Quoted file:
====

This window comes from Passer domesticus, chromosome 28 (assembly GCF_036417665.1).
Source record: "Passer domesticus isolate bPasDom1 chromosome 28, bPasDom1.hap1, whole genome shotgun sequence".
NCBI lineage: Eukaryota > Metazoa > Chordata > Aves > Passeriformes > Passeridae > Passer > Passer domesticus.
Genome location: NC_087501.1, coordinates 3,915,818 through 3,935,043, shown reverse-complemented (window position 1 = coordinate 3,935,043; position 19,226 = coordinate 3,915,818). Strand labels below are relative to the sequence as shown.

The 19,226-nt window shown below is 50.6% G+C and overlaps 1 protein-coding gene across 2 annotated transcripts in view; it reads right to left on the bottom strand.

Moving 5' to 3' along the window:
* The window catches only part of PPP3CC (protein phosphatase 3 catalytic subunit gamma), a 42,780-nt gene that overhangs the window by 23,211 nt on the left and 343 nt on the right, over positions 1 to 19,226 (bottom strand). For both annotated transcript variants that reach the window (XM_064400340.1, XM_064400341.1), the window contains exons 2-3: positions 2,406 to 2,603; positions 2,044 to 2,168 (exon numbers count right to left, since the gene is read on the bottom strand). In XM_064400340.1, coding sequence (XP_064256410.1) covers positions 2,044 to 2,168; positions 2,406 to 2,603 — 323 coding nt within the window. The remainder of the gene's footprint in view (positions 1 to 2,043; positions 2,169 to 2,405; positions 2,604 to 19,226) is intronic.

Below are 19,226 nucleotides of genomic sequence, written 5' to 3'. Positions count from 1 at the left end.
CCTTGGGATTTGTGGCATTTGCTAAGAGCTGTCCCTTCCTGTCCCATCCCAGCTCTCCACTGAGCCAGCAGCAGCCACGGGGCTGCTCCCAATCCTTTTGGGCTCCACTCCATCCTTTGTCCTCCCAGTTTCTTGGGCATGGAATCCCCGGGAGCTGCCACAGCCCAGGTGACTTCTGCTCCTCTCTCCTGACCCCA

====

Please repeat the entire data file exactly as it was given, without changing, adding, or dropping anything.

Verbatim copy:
This window comes from Passer domesticus, chromosome 28 (assembly GCF_036417665.1).
Source record: "Passer domesticus isolate bPasDom1 chromosome 28, bPasDom1.hap1, whole genome shotgun sequence".
NCBI lineage: Eukaryota > Metazoa > Chordata > Aves > Passeriformes > Passeridae > Passer > Passer domesticus.
Genome location: NC_087501.1, coordinates 3,915,818 through 3,935,043, shown reverse-complemented (window position 1 = coordinate 3,935,043; position 19,226 = coordinate 3,915,818). Strand labels below are relative to the sequence as shown.

The 19,226-nt window shown below is 50.6% G+C and overlaps 1 protein-coding gene across 2 annotated transcripts in view; it reads right to left on the bottom strand.

Moving 5' to 3' along the window:
* The window catches only part of PPP3CC (protein phosphatase 3 catalytic subunit gamma), a 42,780-nt gene that overhangs the window by 23,211 nt on the left and 343 nt on the right, over positions 1 to 19,226 (bottom strand). For both annotated transcript variants that reach the window (XM_064400340.1, XM_064400341.1), the window contains exons 2-3: positions 2,406 to 2,603; positions 2,044 to 2,168 (exon numbers count right to left, since the gene is read on the bottom strand). In XM_064400340.1, coding sequence (XP_064256410.1) covers positions 2,044 to 2,168; positions 2,406 to 2,603 — 323 coding nt within the window. The remainder of the gene's footprint in view (positions 1 to 2,043; positions 2,169 to 2,405; positions 2,604 to 19,226) is intronic.

Below are 19,226 nucleotides of genomic sequence, written 5' to 3'. Positions count from 1 at the left end.
CCTTGGGATTTGTGGCATTTGCTAAGAGCTGTCCCTTCCTGTCCCATCCCAGCTCTCCACTGAGCCAGCAGCAGCCACGGGGCTGCTCCCAATCCTTTTGGGCTCCACTCCATCCTTTGTCCTCCCAGTTTCTTGGGCATGGAATCCCCGGGAGCTGCCACAGCCCAGGTGACTTCTGCTCCTCTCTCCTGACCCCA